Canadian wins 'significant' UN ruling against Sri Lankan government

Tamil Canadian Roy Samathanam in 2013, when he filed a complaint against the Sri Lankan government before the UN Human Rights Committee for torture. He was detained for three years from 2007 to 2010. Photo: Steve Russell/Toronto Star via Getty Images
Tamil Canadian Roy Samathanam in 2013, when he filed a complaint against the Sri Lankan government before the UN Human Rights Committee for torture. He was detained for three years from 2007 to 2010. Photo: Steve Russell/Toronto Star via Getty Images

Roy Samathanam, a Tamil Canadian who was thrown into prison and then tortured over a period of three years while in Sri Lanka, has triumphed in a decision by the United Nations Human Rights Committee.

The committee concluded last week that the government of Sri Lanka violated the rights of Samathanam. It called on authorities to provide the Toronto resident with “full reparation” for violations done by its Terrorist Investigation Division (TID).

It also urged the administration to “conduct a thorough and effective investigation into the facts,” to “prosecute, try and punish those responsible.”

“This is a very significant victory,” said Sharry Aiken, a law professor at Queen’s University and vice chair of the Canadian Centre for International Justice (CCIJ) which filed the petition to the UN committee for Samathanam.

“It does set one precedent — it is the first petition to a UN treaty body concerning the wrongdoings of the Sri Lankan state that has ‘won’ and this symbolizes an important acknowledgement of the many atrocities done to Tamils who now live in Canada and around the world,” Aiken told Yahoo Canada News.

The UN report says Samanthanam has been diagnosed with PTSD, and has pain in his left leg and numbness in his hand resulting from a beating in 2007, adding that he has testified that “he suffers from an irregular heartbeat and hypertension; that he needs painkillers; that he has been treated for depression.”

Samanthanam, 46, said in a statement released through the CCIJ that he was content with getting “a measure of justice.”

“I took this action not only for accountability in my case but for so many others who cannot speak out due to the danger they still face.”

When Samanthanam travelled back to the capital of Colombo during 2007 to get married, police raided his home and found 600 cellphones he had helped to import from Asia for a friend’s business. He refused to pay a bribe to the police and so was branded a threat to security.

At the time there had been a lull in the country’s civil war with the independence guerrilla group, the Tamil Tigers. That war ended in 2009 and there is now a new government in place.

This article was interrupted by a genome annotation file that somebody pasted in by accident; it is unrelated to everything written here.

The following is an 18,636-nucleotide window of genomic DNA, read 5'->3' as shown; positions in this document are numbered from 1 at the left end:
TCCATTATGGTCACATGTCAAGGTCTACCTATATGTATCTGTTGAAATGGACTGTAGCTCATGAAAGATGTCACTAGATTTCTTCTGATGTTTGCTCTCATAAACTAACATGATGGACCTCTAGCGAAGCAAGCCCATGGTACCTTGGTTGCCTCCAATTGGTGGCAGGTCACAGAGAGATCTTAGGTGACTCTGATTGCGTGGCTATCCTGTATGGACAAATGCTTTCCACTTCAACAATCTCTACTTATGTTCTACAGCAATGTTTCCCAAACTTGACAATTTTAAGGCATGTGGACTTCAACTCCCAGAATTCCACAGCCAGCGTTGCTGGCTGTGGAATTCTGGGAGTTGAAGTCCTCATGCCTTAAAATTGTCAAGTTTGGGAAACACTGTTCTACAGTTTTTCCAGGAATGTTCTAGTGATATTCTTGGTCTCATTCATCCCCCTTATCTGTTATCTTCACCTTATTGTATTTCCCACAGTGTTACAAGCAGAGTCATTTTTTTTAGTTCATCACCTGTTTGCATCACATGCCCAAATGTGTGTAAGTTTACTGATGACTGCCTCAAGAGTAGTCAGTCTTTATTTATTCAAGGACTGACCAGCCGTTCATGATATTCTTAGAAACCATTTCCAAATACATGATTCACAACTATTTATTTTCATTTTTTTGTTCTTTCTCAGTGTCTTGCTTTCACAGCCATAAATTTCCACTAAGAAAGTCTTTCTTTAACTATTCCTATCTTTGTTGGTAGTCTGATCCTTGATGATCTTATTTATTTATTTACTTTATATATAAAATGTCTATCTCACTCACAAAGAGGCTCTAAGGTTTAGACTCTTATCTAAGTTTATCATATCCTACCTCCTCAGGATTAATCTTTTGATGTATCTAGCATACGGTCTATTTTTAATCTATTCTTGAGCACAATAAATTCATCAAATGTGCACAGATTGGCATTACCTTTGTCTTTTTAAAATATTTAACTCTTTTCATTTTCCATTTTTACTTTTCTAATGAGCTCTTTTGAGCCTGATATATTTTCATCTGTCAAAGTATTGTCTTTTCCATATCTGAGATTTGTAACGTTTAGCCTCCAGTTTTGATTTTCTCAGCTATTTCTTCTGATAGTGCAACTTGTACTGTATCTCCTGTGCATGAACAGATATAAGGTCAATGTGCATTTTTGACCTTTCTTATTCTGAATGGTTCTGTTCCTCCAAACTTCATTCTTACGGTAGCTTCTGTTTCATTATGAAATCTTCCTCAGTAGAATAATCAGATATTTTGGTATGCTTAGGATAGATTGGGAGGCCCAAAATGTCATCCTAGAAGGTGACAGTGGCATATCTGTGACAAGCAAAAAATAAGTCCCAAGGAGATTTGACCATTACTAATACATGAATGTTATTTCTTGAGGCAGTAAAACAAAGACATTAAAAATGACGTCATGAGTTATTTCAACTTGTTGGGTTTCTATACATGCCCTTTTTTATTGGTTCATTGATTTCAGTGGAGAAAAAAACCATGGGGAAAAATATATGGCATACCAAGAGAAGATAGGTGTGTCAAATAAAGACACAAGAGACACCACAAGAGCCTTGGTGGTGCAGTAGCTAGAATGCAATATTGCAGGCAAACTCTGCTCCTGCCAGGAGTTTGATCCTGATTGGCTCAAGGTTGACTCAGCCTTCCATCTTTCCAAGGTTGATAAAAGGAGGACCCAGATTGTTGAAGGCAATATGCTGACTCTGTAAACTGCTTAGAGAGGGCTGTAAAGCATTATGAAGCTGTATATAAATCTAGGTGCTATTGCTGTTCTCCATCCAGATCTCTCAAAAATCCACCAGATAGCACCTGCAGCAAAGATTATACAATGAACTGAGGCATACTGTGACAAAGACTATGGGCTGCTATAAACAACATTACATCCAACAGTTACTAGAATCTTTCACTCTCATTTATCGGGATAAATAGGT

During his incarceration, Samanthanam was kicked and struck with rifles and beaten with rubber pipes. He was threatened with death and was told police would also arrest his wife and rape her unless he signed a confession.

The UN committee also stated that “on other occasions, [Samanthanam] was forced to watch other detainees being beaten and tortured and to listen to their screams of pain and anguish.” In 2008, he was moved to another detention centre for 90 days and held in a small cell in solitary confinement without a toilet or access to water.

Samanthanam pleaded guilty to a single count of illegally importing an electronic device — which he has said was coerced. He paid a fine and was released, returning to Canada in 2011, with his wife and child joining him in 2012. A year later, Samanthanam enlisted the aid of the CCIJ to take his case to the United Nations.

What does this ruling mean in real terms?

“We have to be realistic,” said Aiken, who specializes in refugee and immigration law. “Unfortunately there has been little evidence since 2009 that the government intends to make any reparations to victims. In fact, while the very top people have been replaced in government, the people in the security forces remain the same.”

Aiken said there continues to be reports of security forces perpetrating the same kind of abuses and torture in present day. She said the country has its own independent human rights commission which submitted a report in 2015 to the UN outlining the ongoing use of torture by the TID.

“At the end of the day, these UN committees can only issue decisions,” she said. “These are recommendations and not a court of law. It’s up to the respective governments to implement these decisions and I don’t think the Sri Lankan government will do that.”

Aiken said the entire security forces of Sri Lankan would have to be overhauled for much to happen, but she emphasizes that she still believes in getting UN decisions.

“This gives the thousands and thousand of Tamils a candle of hope. For them, it felt futile and now, as a community, they can be confident in organizing and doing systemic lobbying to push for prosecutions.”

Aiken said she thinks a good consequence of this ruling could be that more Tamils might consider taking their cases to the UN and thereby, shaming the government.

“It is a very clear condemnation . . . So, indeed, it is a reason for celebration,” she said. “And let me tell you there are thousands of Tamils in Canada who [feel vindicated] through this decision.”

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